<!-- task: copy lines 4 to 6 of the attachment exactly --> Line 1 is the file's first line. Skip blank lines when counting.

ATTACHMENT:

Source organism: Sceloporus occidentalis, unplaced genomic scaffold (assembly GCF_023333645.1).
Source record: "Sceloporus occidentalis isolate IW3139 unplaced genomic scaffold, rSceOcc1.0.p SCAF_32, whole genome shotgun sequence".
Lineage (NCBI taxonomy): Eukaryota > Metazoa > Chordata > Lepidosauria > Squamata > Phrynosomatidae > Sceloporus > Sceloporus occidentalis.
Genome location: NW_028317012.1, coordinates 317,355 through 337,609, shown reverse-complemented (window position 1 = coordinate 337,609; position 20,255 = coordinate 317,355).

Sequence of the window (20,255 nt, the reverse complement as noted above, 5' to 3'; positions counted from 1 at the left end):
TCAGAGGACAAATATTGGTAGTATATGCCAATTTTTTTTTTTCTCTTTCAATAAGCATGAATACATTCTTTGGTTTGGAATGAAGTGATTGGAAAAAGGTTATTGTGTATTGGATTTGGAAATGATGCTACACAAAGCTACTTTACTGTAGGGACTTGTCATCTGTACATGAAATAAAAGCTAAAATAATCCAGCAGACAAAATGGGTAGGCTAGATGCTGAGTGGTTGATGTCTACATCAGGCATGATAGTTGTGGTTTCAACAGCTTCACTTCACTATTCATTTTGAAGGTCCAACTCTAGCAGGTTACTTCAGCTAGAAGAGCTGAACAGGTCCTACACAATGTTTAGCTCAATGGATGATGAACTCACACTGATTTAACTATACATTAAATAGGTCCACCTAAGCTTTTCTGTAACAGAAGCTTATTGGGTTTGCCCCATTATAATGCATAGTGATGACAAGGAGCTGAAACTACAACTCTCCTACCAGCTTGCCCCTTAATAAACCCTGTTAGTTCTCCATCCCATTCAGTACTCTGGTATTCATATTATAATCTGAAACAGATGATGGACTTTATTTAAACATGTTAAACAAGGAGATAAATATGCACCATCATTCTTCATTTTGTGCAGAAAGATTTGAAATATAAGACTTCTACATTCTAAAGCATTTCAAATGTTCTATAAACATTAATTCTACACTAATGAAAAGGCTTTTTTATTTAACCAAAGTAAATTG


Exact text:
Genome location: NW_028317012.1, coordinates 317,355 through 337,609, shown reverse-complemented (window position 1 = coordinate 337,609; position 20,255 = coordinate 317,355).

Sequence of the window (20,255 nt, the reverse complement as noted above, 5' to 3'; positions counted from 1 at the left end):
TCAGAGGACAAATATTGGTAGTATATGCCAATTTTTTTTTTTCTCTTTCAATAAGCATGAATACATTCTTTGGTTTGGAATGAAGTGATTGGAAAAAGGTTATTGTGTATTGGATTTGGAAATGATGCTACACAAAGCTACTTTACTGTAGGGACTTGTCATCTGTACATGAAATAAAAGCTAAAATAATCCAGCAGACAAAATGGGTAGGCTAGATGCTGAGTGGTTGATGTCTACATCAGGCATGATAGTTGTGGTTTCAACAGCTTCACTTCACTATTCATTTTGAAGGTCCAACTCTAGCAGGTTACTTCAGCTAGAAGAGCTGAACAGGTCCTACACAATGTTTAGCTCAATGGATGATGAACTCACACTGATTTAACTATACATTAAATAGGTCCACCTAAGCTTTTCTGTAACAGAAGCTTATTGGGTTTGCCCCATTATAATGCATAGTGATGACAAGGAGCTGAAACTACAACTCTCCTACCAGCTTGCCCCTTAATAAACCCTGTTAGTTCTCCATCCCATTCAGTACTCTGGTATTCATATTATAATCTGAAACAGATGATGGACTTTATTTAAACATGTTAAACAAGGAGATAAATATGCACCATCATTCTTCATTTTGTGCAGAAAGATTTGAAATATAAGACTTCTACATTCTAAAGCATTTCAAATGTTCTATAAACATTAATTCTACACTAATGAAAAGGCTTTTTTATTTAACCAAAGTAAATTG